Only this time her Father decided that Judy was old enough to stay home without a mother figure to take care of her. So her Father enrolled her in the first grade of South Ward Elementary School and the next phase of her life began.
For the most part the next few years were loving ones. Judy would get up in the morning and get dressed, and would then go next door and Mrs. Harper would fix her hair. As best anyone could remember Judy and Mrs. Harper kept up this routine for the next three or four years. By that time Judy was able to take care of her own hair care needs. Ever so often, as hairstyles changed, Judy would ask her Father for money and pay a visit to her neighborhood beauty shop.
Judy had her own room and used to hang up pictures of possible career choices. She still remembers the beautiful poster of the universe she had when she decided she wanted to become an astronomer.
Judy's brother Donnie had joined the Air Force before their mother died. So Judy had never seen this brother until he flew in one evening on the way to Japan. Judy recalls the evening went something like this: "Judy, this is your brother, Donnie Pat. It's way past your bedtime. Say goodnight and go on to bed." I think Judy was in the sixth grade. She never saw Donnie again until he came back home to join Judy and their brother Bobby to arrange their Father's funeral. Now Bobby also joined the military while Judy was still living in San Saba. But he used to come home on leave every few months so he was more familiar to Judy.
On 4 May 1959, a Monday, Judy's Father told her he was tired and was going to bed early. Judy was lying on the sofa in the living room watching the TV that her brother Bobby had bought for her and her Father some months prior. He warned her not to fall asleep on the sofa because the next day was a school day. Of course Judy promptly fell asleep as he had warned her not to. But she woke some time in the night, got up, turned off the TV, and went to bed. In the morning she got up and got ready to go to school. Her Father still wasn't up so she went in to kiss him goodbye and let him know she was leaving for school. When she went to his bedroom and bent over to kiss his cheek his face was very cold. She called out to him over and over and then ran for the front door. About the time Judy reached the door she found Mrs. Harper, her neighbor, there. Mrs. Harper said she had heard Judy screaming and had come running over to see what was wrong. Judy calmed down a little with Mrs. Harper there. She told her she found her Father cold when she went in to kiss him goodbye that morning. Mrs. Harper took Judy outside and had her sit down on the porch steps while she went back inside. After a few minutes she came back outside and told Judy that her Father had passed away and Judy needed to come home with her.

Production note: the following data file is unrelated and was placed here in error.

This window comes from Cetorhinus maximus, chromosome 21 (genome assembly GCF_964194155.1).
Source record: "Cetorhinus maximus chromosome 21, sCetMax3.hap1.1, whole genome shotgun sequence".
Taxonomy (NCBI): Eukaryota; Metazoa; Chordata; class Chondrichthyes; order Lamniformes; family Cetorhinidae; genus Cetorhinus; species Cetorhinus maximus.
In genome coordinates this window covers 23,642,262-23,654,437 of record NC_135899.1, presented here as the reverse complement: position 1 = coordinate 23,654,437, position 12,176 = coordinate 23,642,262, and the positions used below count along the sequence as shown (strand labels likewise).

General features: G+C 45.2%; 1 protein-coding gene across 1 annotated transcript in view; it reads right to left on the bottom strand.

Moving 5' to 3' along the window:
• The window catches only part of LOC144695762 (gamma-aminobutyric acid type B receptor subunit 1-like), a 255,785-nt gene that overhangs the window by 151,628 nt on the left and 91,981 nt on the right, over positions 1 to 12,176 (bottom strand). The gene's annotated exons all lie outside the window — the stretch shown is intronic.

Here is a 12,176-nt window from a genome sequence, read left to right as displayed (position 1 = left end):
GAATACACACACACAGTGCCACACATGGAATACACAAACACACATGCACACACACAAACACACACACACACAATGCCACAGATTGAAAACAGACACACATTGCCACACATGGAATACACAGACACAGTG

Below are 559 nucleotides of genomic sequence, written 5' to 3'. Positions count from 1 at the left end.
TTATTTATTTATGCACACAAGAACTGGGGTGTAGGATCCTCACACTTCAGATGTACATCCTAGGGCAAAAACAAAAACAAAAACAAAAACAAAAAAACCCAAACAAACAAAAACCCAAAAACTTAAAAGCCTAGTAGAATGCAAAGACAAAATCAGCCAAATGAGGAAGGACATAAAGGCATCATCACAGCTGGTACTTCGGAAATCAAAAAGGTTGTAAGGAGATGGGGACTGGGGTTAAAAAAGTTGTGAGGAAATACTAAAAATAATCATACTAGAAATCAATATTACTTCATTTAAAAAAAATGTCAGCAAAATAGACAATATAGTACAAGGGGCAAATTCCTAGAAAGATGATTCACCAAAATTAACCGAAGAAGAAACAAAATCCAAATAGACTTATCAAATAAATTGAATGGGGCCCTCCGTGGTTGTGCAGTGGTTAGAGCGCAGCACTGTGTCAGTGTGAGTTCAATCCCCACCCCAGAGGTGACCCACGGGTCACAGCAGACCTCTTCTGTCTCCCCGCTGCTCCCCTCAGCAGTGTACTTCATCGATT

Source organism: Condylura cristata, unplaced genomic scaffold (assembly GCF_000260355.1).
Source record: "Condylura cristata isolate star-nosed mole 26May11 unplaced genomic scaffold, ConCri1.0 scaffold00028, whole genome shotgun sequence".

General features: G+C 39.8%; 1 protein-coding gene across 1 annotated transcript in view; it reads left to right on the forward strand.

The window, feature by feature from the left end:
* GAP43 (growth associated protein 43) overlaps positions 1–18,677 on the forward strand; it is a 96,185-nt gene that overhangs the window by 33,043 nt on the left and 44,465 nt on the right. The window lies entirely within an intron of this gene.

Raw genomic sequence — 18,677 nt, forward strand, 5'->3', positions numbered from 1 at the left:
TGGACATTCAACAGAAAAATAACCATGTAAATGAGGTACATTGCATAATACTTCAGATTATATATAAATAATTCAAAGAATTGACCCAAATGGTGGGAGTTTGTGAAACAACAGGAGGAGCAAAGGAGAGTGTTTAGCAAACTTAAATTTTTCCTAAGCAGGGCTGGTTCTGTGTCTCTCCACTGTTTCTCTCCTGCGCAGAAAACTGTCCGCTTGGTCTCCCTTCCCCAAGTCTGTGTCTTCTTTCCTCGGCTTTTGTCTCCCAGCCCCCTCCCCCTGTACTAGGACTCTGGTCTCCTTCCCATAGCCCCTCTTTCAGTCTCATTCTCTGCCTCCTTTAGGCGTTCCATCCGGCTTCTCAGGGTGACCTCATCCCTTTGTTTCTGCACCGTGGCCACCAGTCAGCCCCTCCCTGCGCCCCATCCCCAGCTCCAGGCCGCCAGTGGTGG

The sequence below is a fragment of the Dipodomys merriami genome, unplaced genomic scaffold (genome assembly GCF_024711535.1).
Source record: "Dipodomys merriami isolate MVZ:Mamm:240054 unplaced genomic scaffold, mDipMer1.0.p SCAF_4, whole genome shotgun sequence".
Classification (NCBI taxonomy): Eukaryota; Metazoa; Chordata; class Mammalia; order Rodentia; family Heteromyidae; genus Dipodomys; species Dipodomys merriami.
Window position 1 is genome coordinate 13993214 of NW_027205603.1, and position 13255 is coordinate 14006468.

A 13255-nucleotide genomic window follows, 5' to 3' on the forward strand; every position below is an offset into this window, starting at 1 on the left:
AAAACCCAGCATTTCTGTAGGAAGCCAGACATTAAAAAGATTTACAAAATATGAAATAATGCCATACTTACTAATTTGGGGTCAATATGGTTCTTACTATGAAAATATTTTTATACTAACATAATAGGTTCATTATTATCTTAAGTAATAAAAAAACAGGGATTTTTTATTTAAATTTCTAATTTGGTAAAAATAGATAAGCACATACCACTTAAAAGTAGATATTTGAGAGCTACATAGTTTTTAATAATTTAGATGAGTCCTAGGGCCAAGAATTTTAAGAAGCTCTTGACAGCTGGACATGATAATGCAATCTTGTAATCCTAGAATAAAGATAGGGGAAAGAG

On that day, 5 May 1959, Judy was 14 years, 6 months old. She was never allowed to set foot in her own home again.
After her father's funeral Judy was sent to live in Schenectady, New York with her brother Donnie who was married and had a family. To Judy it was like crash landing in a foreign country. For example, in Schenectady you would never drop by to see a friend with out calling first. In laid-back Texas Judy and her friends were in and out of each other's homes all the time. Also, even the language was different. Instead of a purse you carried a pocketbook, etc. Despite the "fish out of water" feel of her time in Schenectady, Judy enjoyed her school years there.
The summer between her Junior and Senior years Judy moved back to Texas. Her brother had made arrangements for Judy to stay with her Aunt Hermalea and cousin Janice who was just a year younger than Judy. So she packed up all her worldly goods in a foot locker and boarded a train for San Antonio. It took 2 1/2 days for her train to make the journey from Schenectady, NY to San Antonio, TX. It was the first real taste of independence Judy had ever experienced and she really didn't know what to make of it.